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10.10.06 Latest News

 
 

Former Chancellor, Wife Sue OCA

Just days after being released from the omophorion of Metropolitan Herman, Fr. Robert Kondratick, the former Chancellor of the Orthodox Church in America, filed suit against the OCA in New York State Court. Together with his wife, Elizabeth, Fr. Kondratick is seeking payment on a$250,000 Promissory Note, plus interest, signed by former Metropolitan Theodosius and members of the OCA's Administrative Committee in April, 2002 (Read the story and text of the Note here).

The actual complaint (Index #016178/06) states:

Elizabeth Kondratick, being duly sworn, deposes and says:

1. I am one of the plaintiffs, and the wife of the other plaintiff, and make this affidavit in support of the motion based upon personal knowledge and the Promissory Note (Exhibit #1)

2. This suit is very distasteful to my husband and me, but our church official's repeated repeated breaches of their word have unfortunately left us with no alternative. Payment has been repeatedly assured, but not forthcoming.

3. In the order of their listing, the defendants are respectively the church itself, the Orthodox Church in America (hereinafter referred to as the OCA and formerly known as the Russian Orthodox Church), the head of our church (Swaiko) and the members of the OCA's Administrative Committee.

4. The note was signed by the defendants to repay my husband and me for improvements made to the house in which we were living, which was and is owned by the OCA: 216 Martin Drive, Syosset, New York.

5. This action is based on an instrument for the payment of money only, to wit: a $250,000 note dated April 19, 2002 ( Exhibit #1)

6. Pursuant to the terms of the note, the principal sum was to be paid in three equal installments of $83,333.33 in the 'first week of September 2002, 2003, and 2004'. (Exhibit #1 last 2 lines)

7. Demands for payment have been repeatedly made.

8. No payments have been received.

9. Although the note specifies no interest was to be paid, that applied to the payments if they were made and if they were made on time. Mr. Kutner has advised us that the Law specifies that even when the note states that it is non-interest bearing, that if the maker defaults, it must pay 9% statutory interest from the payment's due dates. Therefore, interest is sought as follows:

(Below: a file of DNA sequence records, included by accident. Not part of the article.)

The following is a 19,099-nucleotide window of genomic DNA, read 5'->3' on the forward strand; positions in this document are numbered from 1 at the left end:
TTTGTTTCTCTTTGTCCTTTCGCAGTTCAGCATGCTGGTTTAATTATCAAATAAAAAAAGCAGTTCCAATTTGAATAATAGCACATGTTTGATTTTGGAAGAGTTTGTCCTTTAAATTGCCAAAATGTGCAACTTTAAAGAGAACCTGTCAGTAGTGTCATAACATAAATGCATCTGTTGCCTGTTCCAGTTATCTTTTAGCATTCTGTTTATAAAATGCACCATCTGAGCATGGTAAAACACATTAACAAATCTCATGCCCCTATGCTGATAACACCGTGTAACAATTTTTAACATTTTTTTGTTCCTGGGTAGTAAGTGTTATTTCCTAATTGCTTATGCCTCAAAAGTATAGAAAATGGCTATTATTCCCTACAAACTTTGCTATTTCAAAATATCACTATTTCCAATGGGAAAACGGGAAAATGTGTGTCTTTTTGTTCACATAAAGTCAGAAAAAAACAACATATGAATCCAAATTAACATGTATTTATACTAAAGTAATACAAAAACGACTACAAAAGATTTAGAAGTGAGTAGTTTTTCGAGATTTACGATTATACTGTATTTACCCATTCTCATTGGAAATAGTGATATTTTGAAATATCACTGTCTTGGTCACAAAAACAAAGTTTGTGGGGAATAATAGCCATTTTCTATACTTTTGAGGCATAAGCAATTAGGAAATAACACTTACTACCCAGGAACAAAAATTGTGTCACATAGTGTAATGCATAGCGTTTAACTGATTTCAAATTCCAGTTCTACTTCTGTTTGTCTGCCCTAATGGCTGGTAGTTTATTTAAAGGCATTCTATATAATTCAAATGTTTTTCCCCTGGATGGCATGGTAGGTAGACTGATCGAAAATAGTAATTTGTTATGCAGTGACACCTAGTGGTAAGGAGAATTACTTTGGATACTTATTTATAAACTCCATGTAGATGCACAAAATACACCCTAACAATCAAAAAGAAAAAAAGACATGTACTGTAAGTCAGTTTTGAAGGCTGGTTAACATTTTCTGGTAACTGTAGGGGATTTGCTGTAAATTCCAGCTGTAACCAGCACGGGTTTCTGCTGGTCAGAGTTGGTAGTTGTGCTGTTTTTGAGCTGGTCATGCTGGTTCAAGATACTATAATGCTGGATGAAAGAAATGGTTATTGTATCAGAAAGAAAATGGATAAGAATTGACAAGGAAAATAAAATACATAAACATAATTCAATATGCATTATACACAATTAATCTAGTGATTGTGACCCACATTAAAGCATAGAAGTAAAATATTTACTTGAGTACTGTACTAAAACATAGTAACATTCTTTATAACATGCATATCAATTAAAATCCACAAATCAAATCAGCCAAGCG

a. 9% on $83,333.33 from September 7* 2002 ( *the 7th is chosen to accord the defendants the benefit of the interpretation of the 'first week of September'); and

b. 9% on $83,333.33 from September 7, 2003; and

c. 9% on $83, 333.33 from September 7, 2004.

10. The court is respectfully requested to enter judgment in the sum of $240,000 plus interest as specified in the notice of motion and hereinabove.

WHEREFORE, judgement is demanded to be entered against the defendants for the relief sought in the notice of motion, together with an such other and further relief which is just, equitable and proper.

Signed

Elizabeth Kondratick

Sworn before me this 27th day of September, 2006

Notary Public
Harry H. Kutner, Jr.

Questions

The Kondratick suit raises literally scores of questions: what happens when a priest sues his bishop, or in this case, his metropolitan? Is the note even valid given that the repairs were never authorized by the Metropolitan Council, nor was the note itself? Can a few members of the Council, all hand-picked by Father Kondratick- indebt the whole Church? And assuming the note was valid, why was it not paid in a timely fashion? Fr. Kondratick himself helped prepare and oversaw the budgets every year. Why was the repayment not carried out in 2002, 2003 or 2004 as planned? If not then, why not in 2005 or 2006, when he was still chancellor? There was money then. In 2004 Metropolitan Herman took out a $500,000 loan - also without the consent of the Council - so why was not this money used to pay off the note, assuming, it is valid? And why did the Kondraticks wait so long (seven months) to file the suit, coincidently just as they are reassigned out of the Diocese of Washington and New York and finally leaving the Martin Drive residence?

There seem only to be questions at this point. A response to the summons must be made no later than October 26th, 2006. This gives the current Administration two weeks to consult the Metropolitan Council (which is obliged by Statute to defend the Church in all legal matters), engage counsel, and respond. Perhaps by then some answers may be forthcoming.

-Mark Stokoe

 

 

 

 

 

 

 
 

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